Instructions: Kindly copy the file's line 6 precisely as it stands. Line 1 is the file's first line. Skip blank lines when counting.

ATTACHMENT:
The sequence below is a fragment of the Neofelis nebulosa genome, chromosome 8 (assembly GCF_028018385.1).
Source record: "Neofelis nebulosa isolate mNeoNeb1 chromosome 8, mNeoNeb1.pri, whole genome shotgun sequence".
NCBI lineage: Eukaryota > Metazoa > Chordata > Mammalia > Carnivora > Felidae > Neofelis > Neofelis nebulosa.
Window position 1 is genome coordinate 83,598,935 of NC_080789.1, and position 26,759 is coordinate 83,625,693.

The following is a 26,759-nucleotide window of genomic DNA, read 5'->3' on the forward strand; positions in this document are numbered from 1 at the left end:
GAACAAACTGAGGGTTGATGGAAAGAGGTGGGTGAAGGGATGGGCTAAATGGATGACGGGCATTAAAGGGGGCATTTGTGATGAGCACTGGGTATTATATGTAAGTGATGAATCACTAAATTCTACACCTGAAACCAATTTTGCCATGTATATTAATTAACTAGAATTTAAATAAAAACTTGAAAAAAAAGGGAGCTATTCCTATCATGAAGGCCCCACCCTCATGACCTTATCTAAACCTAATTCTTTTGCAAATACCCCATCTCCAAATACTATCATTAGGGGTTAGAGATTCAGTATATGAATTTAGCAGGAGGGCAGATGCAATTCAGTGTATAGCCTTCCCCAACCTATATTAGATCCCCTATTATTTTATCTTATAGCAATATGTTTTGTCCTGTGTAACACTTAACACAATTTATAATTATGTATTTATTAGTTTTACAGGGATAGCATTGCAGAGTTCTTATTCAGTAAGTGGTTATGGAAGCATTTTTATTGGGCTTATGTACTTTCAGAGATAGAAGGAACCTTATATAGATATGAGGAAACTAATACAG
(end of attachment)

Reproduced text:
GAACAAACTGAGGGTTGATGGAAAGAGGTGGGTGAAGGGATGGGCTAAATGGATGACGGGCATTAAAGGGGGCATTTGTGATGAGCACTGGGTATTATATGTAAGTGATGAATCACTAAATTCTACACCTGAAACCAATTTTGCCATGTATATTAATTAACTAGAATTTAAATAAAAACTTGAAAAAAAAGGGAGCTATTCCTATCATGAAGGCCCCACCCTCATGACCTTATCTAAACCTAATTCTTTTGCAAATACCCCATCTCCAAATACTATCATTAGGGGTTAGAGATTCAGTATATGAATTTAGCAGGAGGGCAGATGCAATTCAGTGTATAGCCTTCCCCAACCTATATTAGATCCCCTATTATTTTATCTTATAGCAATATGTTTTGTCCTGTGTAACACTTAACACAATTTATAATTATGTATTTATTAGTTTTACAGGGATAGCATTGCAGAGTTCTTATTCAGTAAGTGGTTATGGAAGCATTTTTATTGGGCTTATGTACTTTCAGAGATAGAAGGAACCTTATATAGATATGAGGAAACTAATACAG